RALEIGH, N.C. — Raleigh police continue to evaluate new evidence they have received in the arsenic poisoning death of Eric Miller. The information may help solve the death of the University of North Carolina researcher, but many question whether it will be allowed in court.
Despite his objections, lawyer Rick Gammon had to hand over information he tried to keep private. Derril Willard, Gammon's client, talked about the death of Eric Miller before committing suicide. Police said Willard and Miller's wife, Ann, were having an affair. A judge ordered Gammon to tell prosecutors what Willard told him about a third person in the arsenic killing.
While no one will say who the third party is, Joe Cheshire, Ann Miller's attorney, has serious doubts the information could be admissible in court.
"I don't know how you even begin to assess whether it's truthful. You don't know what else he said. You don't know whether he had motivation for saying whatever he said -- whether they were proper motivations.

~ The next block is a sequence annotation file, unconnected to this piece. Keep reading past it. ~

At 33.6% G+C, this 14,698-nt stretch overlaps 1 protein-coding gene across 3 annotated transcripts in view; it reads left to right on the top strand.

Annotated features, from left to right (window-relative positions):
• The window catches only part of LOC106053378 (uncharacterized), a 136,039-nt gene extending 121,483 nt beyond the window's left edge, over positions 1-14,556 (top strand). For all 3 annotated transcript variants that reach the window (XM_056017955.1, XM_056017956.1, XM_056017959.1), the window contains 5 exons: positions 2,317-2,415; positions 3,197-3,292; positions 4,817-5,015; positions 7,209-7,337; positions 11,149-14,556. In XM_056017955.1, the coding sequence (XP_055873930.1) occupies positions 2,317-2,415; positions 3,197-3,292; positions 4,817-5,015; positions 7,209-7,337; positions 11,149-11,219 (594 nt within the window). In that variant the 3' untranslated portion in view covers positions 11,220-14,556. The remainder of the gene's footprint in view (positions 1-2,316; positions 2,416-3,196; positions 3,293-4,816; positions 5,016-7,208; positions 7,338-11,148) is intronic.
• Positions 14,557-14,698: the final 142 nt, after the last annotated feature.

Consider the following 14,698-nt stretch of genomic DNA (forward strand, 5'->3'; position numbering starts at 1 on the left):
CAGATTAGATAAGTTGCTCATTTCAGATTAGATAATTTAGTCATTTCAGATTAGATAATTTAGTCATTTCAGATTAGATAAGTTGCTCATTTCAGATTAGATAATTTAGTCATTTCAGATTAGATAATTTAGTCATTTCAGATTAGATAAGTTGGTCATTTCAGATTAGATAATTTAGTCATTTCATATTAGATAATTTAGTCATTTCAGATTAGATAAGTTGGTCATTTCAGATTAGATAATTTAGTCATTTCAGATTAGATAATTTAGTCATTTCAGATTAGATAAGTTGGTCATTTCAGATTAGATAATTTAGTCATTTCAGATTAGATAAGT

North Carolina Central University law professor Irving Joyner agrees. He said lawyers nationwide are watching the case to see how the courts handle this delicate exception.
"You have a hearsay problem on the one hand then you have a constitutional problem, which is the right of confrontation and the defendant would not have the opportunity to cross-examine the witness that has provided that information, but rather cross-examine a spokesperson," he said.
For the information to be allowed in court, Joyner believes police will have to find an independent source to authenticate its reliability and accuracy.
A Raleigh police spokesperson will not speculate on the admissibility of the new evidence. He said that decision is up to the courts.